WASHINGTON — President Barack Obama has spent months trying to balance his re-election bid with running the government.
Now, just when his campaign needs him the most, with little more than a week before the election, his official job is beckoning.
Republican challenger Mitt Romney, too, faces questions about how to conduct his campaign as a superstorm charges toward the East Coast. But as president, it's Obama who oversees the federal government's preparations for the looming storm and it's Obama who will bear the responsibility for any missteps.
With that in mind, Obama scrapped campaign events Monday night and Tuesday morning. He planned to return to the White House late Monday to monitor the storm and the government's response.
"This is an example, yet again, of the president having to put his responsibilities as commander in chief and as leader of the country first, while at the same time he pursues his responsibilities as a candidate for re-election," Josh Earnest, a White House spokesman, told reporters traveling with Obama to a campaign event Saturday in New Hampshire.
Still, ripping up Obama's strategically planned travel schedule was something his Chicago-based campaign was loath to do unless absolutely necessary.
In the tight race, the candidates have few opportunities left to blitz through the most competitive states, trying to build momentum and make a final pitch to undecided voters.
The president's handling of the storm could sway those late-breaking voters. If Obama is perceived as a strong leader who shows command in a crisis, some undecided voters may be compelled to back the president. But a botched response or a sense that he's putting politics over public safety could weaken his support at a point in the race where there's little chance to reverse course.
Obama advisers say they've learned the lessons from President George W. Bush's widely criticized response to Hurricane Katrina. Bush was seen as ineffective and out of touch, and his presidency never recovered.
That's why Obama's team has moved quickly throughout the year to avoid the impression that the president was shirking his responsibilities, even as the campaign ramped up.
When separate crises struck Colorado this summer — destructive wildfires and a mass shooting at a movie theater — Obama hastily arranged trips to meet with victims and their families. When a hurricane barreled through the Gulf Coast ahead of the Democratic Convention, the president added a stop in New Orleans to his preconvention itinerary.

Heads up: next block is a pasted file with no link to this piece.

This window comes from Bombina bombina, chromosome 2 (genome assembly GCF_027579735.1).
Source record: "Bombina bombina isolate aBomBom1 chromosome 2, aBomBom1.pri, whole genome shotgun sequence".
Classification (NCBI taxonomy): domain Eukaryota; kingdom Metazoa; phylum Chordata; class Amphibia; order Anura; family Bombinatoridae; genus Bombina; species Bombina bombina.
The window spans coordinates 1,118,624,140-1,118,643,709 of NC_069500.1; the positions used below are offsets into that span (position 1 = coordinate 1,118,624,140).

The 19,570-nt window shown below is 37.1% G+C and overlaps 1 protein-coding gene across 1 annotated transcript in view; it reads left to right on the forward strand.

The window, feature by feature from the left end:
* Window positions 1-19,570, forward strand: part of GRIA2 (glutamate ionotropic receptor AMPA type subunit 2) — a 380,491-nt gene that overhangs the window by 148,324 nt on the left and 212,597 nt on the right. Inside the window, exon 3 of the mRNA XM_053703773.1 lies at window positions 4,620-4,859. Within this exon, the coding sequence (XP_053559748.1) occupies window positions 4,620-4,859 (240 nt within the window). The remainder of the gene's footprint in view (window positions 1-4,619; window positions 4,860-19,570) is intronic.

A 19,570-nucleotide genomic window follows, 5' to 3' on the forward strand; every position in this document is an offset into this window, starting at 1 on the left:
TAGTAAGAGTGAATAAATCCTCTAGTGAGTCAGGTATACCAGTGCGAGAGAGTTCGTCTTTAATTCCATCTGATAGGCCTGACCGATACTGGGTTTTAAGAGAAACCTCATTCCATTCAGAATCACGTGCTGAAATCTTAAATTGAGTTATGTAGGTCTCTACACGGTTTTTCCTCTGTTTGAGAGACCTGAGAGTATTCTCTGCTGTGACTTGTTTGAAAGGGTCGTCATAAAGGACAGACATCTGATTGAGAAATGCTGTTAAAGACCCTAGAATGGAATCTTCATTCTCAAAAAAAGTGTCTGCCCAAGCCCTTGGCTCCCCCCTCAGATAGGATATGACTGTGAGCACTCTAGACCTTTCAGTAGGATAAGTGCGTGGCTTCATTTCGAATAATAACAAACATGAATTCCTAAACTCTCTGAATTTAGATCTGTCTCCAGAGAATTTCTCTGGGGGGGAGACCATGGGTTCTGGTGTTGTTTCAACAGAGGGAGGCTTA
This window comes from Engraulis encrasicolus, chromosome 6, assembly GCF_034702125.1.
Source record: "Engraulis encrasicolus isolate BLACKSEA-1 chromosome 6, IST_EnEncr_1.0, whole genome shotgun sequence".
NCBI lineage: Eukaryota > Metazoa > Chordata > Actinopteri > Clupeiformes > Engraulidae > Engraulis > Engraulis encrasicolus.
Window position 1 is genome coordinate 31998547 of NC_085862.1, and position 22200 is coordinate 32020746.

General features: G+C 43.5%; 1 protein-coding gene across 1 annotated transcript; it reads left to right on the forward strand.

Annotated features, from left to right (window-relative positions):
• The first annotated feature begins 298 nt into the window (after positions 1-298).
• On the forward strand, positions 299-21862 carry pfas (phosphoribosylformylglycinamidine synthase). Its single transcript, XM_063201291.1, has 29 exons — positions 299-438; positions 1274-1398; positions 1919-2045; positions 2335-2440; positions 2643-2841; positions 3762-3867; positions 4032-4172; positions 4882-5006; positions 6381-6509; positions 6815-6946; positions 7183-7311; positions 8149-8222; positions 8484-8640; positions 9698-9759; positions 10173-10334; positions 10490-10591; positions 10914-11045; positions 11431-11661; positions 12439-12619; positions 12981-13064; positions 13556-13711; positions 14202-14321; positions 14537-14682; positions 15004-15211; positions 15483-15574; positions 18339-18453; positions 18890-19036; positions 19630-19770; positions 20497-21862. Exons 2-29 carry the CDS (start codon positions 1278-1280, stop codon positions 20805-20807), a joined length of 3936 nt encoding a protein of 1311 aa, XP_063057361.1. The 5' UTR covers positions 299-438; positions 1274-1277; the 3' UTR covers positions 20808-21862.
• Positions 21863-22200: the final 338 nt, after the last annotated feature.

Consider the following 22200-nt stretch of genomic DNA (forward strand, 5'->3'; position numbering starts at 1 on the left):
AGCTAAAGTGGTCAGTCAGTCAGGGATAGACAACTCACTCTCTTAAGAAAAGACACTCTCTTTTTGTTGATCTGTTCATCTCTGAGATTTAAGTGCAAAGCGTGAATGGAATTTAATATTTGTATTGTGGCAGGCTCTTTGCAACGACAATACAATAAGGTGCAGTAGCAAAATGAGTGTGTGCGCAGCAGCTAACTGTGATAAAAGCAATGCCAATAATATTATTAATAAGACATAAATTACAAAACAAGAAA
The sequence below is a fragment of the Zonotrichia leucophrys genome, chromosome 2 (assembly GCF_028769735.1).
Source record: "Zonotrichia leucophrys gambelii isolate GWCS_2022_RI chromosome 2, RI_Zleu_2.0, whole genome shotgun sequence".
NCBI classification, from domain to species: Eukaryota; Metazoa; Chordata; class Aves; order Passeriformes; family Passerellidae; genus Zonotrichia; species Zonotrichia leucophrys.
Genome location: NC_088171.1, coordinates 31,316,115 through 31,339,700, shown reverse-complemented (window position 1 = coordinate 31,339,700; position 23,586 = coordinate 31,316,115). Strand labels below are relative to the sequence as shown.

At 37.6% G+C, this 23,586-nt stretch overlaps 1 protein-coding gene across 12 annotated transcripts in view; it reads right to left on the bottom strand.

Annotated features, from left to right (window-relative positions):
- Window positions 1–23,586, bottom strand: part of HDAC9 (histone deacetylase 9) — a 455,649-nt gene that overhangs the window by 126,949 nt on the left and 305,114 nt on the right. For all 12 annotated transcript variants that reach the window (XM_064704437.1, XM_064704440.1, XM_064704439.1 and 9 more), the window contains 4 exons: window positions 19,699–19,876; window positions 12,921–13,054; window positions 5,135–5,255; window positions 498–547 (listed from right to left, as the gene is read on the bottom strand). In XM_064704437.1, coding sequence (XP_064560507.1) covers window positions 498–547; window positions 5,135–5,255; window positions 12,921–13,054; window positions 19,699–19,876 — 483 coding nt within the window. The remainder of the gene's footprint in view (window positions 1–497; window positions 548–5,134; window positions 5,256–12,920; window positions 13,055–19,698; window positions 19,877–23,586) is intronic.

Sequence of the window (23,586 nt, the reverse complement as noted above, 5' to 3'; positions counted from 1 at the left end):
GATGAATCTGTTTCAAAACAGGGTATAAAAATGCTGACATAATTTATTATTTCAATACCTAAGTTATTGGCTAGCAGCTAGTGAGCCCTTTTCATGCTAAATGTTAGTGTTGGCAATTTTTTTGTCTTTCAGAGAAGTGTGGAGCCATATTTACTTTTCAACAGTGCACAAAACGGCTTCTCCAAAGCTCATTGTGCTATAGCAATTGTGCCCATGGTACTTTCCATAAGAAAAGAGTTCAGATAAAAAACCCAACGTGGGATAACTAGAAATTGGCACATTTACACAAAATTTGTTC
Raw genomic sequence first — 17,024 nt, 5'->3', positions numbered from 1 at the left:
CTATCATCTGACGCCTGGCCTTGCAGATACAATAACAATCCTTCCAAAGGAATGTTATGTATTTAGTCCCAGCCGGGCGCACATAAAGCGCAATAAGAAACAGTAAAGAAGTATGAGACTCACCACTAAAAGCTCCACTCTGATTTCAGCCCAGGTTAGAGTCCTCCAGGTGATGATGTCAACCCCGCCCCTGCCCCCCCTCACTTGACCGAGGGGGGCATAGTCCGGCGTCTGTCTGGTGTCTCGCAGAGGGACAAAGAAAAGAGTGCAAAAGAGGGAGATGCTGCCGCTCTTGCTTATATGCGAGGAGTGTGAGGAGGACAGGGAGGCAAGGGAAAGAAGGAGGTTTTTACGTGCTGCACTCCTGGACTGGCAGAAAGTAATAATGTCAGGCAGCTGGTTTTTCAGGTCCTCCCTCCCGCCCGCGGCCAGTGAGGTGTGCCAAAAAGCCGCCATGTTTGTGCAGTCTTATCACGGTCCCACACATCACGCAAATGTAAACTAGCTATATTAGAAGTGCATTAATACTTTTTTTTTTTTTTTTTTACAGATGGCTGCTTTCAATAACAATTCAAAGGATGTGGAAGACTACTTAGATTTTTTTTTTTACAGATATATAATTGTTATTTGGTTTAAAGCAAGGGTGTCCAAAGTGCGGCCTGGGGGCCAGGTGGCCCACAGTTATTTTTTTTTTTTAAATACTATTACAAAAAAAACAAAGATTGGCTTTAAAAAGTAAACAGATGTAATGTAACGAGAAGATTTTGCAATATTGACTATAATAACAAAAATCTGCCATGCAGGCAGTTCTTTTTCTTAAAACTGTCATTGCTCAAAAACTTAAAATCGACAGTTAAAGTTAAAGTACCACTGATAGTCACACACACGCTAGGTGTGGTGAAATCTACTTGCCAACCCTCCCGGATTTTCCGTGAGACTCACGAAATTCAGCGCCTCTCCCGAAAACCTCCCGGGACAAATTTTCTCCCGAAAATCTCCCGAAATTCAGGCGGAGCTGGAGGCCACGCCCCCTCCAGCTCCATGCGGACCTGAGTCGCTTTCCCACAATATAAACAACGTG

But those decisions were far easier than what's facing Obama's team. Back then, there was time to add or reschedule trips. Now, with just nine days until Election Day, time is a precious commodity and canceling trips may mean never having the chance to make them up.
Hurricane Sandy was expected to hit the East Coast late Monday, then combine with two winter weather systems as it moves inland, creating a hybrid superstorm. At least four battleground states are likely to be hit: New Hampshire, North Carolina, Ohio and Virginia.
Obama plans to spend every day between now and Nov. 6 on the road in most of those states and others, though his schedule does call for him to be back in Washington some nights.
In canceling Obama's event Monday in Virginia, aides also considered the optics of urging thousands of people to venture out to a political rally in the midst of a raging storm.
Still, it was clear Obama's team was working hard to ensure that the president could keep campaigning as long as possible before he was needed back in Washington.
His departure for Florida, where he'll hold an even with Bill Clinton, was moved up from Monday morning to Sunday night in order to get ahead of the storm. Even though Monday's late event in Virginia was scrapped, Obama and Clinton planned to squeeze in an evening rally in Youngstown, Ohio, before the president was to return to the White House.
Romney canceled three events in Virginia on Sunday and planned to spend the day campaigning with running mate Paul Ryan in Ohio.
If bad weather keeps people in hard-hit battleground states from going to the polls, it could mess up the campaigns' carefully crafted get-out-the-vote efforts.
Jennifer Psaki, Obama's campaign spokeswoman, said the Democratic ticket was urging people to vote early when they can, especially if it helps them get to the polls before the storm.
"Safety comes first," she said. "And that's the case with early voting as well."